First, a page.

One reader commented (and I am posting his idea with his blessing) with a solution that I think is great in this situation, but can and should be used by anyone who has a difficult time saving money each month.

How Does A Personal Tax Work?

The idea is a 100% personal tax. Whenever you buy something that isn’t a necessity, you impose a 100% tax on yourself that goes toward your savings account. For example, if there is a Blu-Ray you want to buy on Amazon for $20, you have to have $40 to spend on it. $20 goes to the Blu-Ray and $20 goes to the savings account. As the redditor puts it, “your larger savings plan can dictate where the money goes that accumulates in this account. (i.e. IRA, 401k, emergency fund, etc)”

Who Should Use a Personal Tax?

This plan is not for everyone. It’s not for Lauren and me because we are already saving nearly 50% of our after-tax income. We save plenty (some would say more than enough) and we already have our motivation to save.

This plan is for people who make more than enough to cover their basic needs but who, at the end of the each month, find that they are not saving as much as they want to.

The 100% personal tax is great for a few reasons:

  • It’s free
  • It keeps you accountable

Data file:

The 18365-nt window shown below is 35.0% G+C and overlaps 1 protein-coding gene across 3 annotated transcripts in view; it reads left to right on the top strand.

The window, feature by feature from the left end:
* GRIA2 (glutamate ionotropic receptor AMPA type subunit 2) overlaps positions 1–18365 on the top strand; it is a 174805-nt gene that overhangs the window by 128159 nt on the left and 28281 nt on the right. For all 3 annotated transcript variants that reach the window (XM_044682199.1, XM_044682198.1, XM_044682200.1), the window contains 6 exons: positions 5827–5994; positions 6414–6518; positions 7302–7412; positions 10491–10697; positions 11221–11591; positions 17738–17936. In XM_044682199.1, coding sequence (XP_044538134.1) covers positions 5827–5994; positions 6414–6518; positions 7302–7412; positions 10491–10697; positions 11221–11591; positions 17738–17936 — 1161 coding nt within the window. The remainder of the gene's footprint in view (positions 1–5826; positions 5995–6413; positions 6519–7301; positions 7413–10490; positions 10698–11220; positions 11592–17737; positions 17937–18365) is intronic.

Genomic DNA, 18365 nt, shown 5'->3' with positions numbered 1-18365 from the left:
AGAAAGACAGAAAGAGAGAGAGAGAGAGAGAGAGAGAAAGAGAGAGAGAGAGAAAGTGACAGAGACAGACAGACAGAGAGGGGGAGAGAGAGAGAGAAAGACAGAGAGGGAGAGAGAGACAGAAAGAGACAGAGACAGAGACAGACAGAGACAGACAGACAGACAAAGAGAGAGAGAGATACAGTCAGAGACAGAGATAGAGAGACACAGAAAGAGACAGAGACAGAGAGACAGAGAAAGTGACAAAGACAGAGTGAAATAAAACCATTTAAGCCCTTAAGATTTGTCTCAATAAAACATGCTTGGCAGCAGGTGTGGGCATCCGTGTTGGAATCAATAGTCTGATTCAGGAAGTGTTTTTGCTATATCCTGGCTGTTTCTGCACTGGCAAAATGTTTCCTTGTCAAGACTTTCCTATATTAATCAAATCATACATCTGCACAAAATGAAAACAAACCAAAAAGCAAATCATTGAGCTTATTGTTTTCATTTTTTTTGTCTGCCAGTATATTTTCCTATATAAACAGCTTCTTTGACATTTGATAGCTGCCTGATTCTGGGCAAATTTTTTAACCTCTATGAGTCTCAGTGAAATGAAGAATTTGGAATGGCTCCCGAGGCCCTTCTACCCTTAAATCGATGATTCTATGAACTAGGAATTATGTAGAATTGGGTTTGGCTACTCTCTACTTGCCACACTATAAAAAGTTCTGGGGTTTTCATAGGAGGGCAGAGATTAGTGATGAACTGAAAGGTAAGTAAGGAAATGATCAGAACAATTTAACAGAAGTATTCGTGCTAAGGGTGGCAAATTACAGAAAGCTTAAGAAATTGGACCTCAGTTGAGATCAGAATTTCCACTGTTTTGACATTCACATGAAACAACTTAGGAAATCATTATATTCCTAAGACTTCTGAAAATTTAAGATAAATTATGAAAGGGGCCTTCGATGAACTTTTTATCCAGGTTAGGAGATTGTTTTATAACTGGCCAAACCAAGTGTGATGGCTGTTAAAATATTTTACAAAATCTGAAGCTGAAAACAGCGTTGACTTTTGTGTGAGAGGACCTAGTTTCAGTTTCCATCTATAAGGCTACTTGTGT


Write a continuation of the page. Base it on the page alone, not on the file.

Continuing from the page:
• It forces you to do something you can’t do on your own

If you aren’t able to save much each month, give this a try for a month. There’s no ‘I can’t afford it’ because this only applies to non-necessary purchases. You don’t need to match your rent and food spending, only items and activities that you choose to partake in. Your needs aren’t taxed, only your wants are.

Do you need a little more help saving? Would you try the 100% personal tax?

Update: There’s now a way to automate the 100% personal tax!

How We Turned One Credit Card Into Over $800 In Cash and Flights

I’m writing from my flight from Los Angeles to San Francisco for a weekend trip to visit my brother, sister-in-law, baby niece, and my visiting parents. Lauren and I booked pretty cheap tickets ($99 each way) about 6 weeks ago, but we didn’t pay a penny for them. In fact, we still had over $420 in cold hard cash rewards left over after using miles for this trip. All from signing up for a single credit card.

Why This Credit Card Is Better

Many credit cards offer a certain number of points, a free roundtrip ticket, or a few hundred dollars in cashback rewards. But the card we signed up for netted us a huge haul. In fact, it’s so rare that I’ve avoided writing the post because the rewards for the card we signed up for has not been available for the past few months. But now it’s back and if you’re in the market for a credit card with great rewards, now may be the time to jump on it.